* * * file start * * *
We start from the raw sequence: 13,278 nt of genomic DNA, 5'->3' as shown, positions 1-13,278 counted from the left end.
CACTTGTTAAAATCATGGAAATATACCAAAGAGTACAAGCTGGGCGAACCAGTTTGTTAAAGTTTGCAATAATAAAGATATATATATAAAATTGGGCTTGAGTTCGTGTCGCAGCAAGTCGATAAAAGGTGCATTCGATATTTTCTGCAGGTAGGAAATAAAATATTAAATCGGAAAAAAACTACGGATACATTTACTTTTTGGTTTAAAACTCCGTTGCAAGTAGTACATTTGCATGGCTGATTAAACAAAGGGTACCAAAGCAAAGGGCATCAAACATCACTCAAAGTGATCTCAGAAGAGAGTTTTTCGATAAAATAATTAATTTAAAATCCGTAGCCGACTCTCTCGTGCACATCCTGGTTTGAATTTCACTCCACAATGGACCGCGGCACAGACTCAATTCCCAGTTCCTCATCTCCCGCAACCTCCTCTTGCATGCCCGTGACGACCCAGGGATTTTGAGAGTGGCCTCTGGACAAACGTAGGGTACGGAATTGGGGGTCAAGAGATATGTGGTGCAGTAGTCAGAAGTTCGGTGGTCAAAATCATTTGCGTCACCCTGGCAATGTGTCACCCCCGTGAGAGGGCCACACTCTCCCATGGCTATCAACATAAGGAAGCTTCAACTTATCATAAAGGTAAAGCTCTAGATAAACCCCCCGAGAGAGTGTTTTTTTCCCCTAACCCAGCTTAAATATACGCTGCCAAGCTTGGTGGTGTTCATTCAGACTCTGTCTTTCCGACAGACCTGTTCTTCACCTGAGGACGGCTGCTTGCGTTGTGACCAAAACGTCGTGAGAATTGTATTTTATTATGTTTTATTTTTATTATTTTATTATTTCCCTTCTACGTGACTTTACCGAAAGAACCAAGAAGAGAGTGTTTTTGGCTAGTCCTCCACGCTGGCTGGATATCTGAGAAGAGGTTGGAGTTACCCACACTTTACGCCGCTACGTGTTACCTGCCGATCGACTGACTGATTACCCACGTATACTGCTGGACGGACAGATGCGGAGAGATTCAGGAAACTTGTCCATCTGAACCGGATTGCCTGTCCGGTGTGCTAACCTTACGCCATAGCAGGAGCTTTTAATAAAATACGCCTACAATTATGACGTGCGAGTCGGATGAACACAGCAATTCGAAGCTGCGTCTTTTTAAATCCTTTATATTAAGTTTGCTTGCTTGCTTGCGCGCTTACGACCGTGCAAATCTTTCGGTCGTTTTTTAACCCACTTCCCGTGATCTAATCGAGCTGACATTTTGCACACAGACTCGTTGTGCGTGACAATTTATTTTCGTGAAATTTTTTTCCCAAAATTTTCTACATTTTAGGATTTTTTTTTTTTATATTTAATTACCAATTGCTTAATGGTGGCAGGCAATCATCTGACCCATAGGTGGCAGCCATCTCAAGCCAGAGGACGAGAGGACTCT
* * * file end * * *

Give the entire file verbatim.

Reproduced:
We start from the raw sequence: 13,278 nt of genomic DNA, 5'->3' as shown, positions 1-13,278 counted from the left end.
CACTTGTTAAAATCATGGAAATATACCAAAGAGTACAAGCTGGGCGAACCAGTTTGTTAAAGTTTGCAATAATAAAGATATATATATAAAATTGGGCTTGAGTTCGTGTCGCAGCAAGTCGATAAAAGGTGCATTCGATATTTTCTGCAGGTAGGAAATAAAATATTAAATCGGAAAAAAACTACGGATACATTTACTTTTTGGTTTAAAACTCCGTTGCAAGTAGTACATTTGCATGGCTGATTAAACAAAGGGTACCAAAGCAAAGGGCATCAAACATCACTCAAAGTGATCTCAGAAGAGAGTTTTTCGATAAAATAATTAATTTAAAATCCGTAGCCGACTCTCTCGTGCACATCCTGGTTTGAATTTCACTCCACAATGGACCGCGGCACAGACTCAATTCCCAGTTCCTCATCTCCCGCAACCTCCTCTTGCATGCCCGTGACGACCCAGGGATTTTGAGAGTGGCCTCTGGACAAACGTAGGGTACGGAATTGGGGGTCAAGAGATATGTGGTGCAGTAGTCAGAAGTTCGGTGGTCAAAATCATTTGCGTCACCCTGGCAATGTGTCACCCCCGTGAGAGGGCCACACTCTCCCATGGCTATCAACATAAGGAAGCTTCAACTTATCATAAAGGTAAAGCTCTAGATAAACCCCCCGAGAGAGTGTTTTTTTCCCCTAACCCAGCTTAAATATACGCTGCCAAGCTTGGTGGTGTTCATTCAGACTCTGTCTTTCCGACAGACCTGTTCTTCACCTGAGGACGGCTGCTTGCGTTGTGACCAAAACGTCGTGAGAATTGTATTTTATTATGTTTTATTTTTATTATTTTATTATTTCCCTTCTACGTGACTTTACCGAAAGAACCAAGAAGAGAGTGTTTTTGGCTAGTCCTCCACGCTGGCTGGATATCTGAGAAGAGGTTGGAGTTACCCACACTTTACGCCGCTACGTGTTACCTGCCGATCGACTGACTGATTACCCACGTATACTGCTGGACGGACAGATGCGGAGAGATTCAGGAAACTTGTCCATCTGAACCGGATTGCCTGTCCGGTGTGCTAACCTTACGCCATAGCAGGAGCTTTTAATAAAATACGCCTACAATTATGACGTGCGAGTCGGATGAACACAGCAATTCGAAGCTGCGTCTTTTTAAATCCTTTATATTAAGTTTGCTTGCTTGCTTGCGCGCTTACGACCGTGCAAATCTTTCGGTCGTTTTTTAACCCACTTCCCGTGATCTAATCGAGCTGACATTTTGCACACAGACTCGTTGTGCGTGACAATTTATTTTCGTGAAATTTTTTTCCCAAAATTTTCTACATTTTAGGATTTTTTTTTTTTATATTTAATTACCAATTGCTTAATGGTGGCAGGCAATCATCTGACCCATAGGTGGCAGCCATCTCAAGCCAGAGGACGAGAGGACTCT